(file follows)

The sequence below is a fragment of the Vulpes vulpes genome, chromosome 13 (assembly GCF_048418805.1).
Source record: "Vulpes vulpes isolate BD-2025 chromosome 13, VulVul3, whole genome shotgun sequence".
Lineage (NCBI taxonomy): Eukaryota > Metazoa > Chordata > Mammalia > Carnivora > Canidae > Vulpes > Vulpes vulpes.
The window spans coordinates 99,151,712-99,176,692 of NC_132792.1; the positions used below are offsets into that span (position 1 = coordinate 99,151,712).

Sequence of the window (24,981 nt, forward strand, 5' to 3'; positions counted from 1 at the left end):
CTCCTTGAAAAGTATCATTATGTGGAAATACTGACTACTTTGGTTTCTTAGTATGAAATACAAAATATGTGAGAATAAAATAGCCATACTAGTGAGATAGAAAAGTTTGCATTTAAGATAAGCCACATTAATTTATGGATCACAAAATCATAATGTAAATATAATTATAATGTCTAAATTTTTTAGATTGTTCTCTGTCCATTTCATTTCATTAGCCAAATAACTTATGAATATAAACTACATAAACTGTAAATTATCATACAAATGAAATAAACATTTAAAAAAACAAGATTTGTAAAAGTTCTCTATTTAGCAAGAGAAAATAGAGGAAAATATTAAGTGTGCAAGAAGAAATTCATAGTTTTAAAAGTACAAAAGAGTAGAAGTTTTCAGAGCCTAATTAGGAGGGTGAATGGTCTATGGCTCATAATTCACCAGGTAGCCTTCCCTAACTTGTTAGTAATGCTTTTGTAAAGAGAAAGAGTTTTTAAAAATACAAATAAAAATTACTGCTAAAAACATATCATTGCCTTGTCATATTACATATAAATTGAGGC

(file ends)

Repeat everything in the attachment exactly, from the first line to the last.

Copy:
The sequence below is a fragment of the Vulpes vulpes genome, chromosome 13 (assembly GCF_048418805.1).
Source record: "Vulpes vulpes isolate BD-2025 chromosome 13, VulVul3, whole genome shotgun sequence".
Lineage (NCBI taxonomy): Eukaryota > Metazoa > Chordata > Mammalia > Carnivora > Canidae > Vulpes > Vulpes vulpes.
The window spans coordinates 99,151,712-99,176,692 of NC_132792.1; the positions used below are offsets into that span (position 1 = coordinate 99,151,712).

Sequence of the window (24,981 nt, forward strand, 5' to 3'; positions counted from 1 at the left end):
CTCCTTGAAAAGTATCATTATGTGGAAATACTGACTACTTTGGTTTCTTAGTATGAAATACAAAATATGTGAGAATAAAATAGCCATACTAGTGAGATAGAAAAGTTTGCATTTAAGATAAGCCACATTAATTTATGGATCACAAAATCATAATGTAAATATAATTATAATGTCTAAATTTTTTAGATTGTTCTCTGTCCATTTCATTTCATTAGCCAAATAACTTATGAATATAAACTACATAAACTGTAAATTATCATACAAATGAAATAAACATTTAAAAAAACAAGATTTGTAAAAGTTCTCTATTTAGCAAGAGAAAATAGAGGAAAATATTAAGTGTGCAAGAAGAAATTCATAGTTTTAAAAGTACAAAAGAGTAGAAGTTTTCAGAGCCTAATTAGGAGGGTGAATGGTCTATGGCTCATAATTCACCAGGTAGCCTTCCCTAACTTGTTAGTAATGCTTTTGTAAAGAGAAAGAGTTTTTAAAAATACAAATAAAAATTACTGCTAAAAACATATCATTGCCTTGTCATATTACATATAAATTGAGGC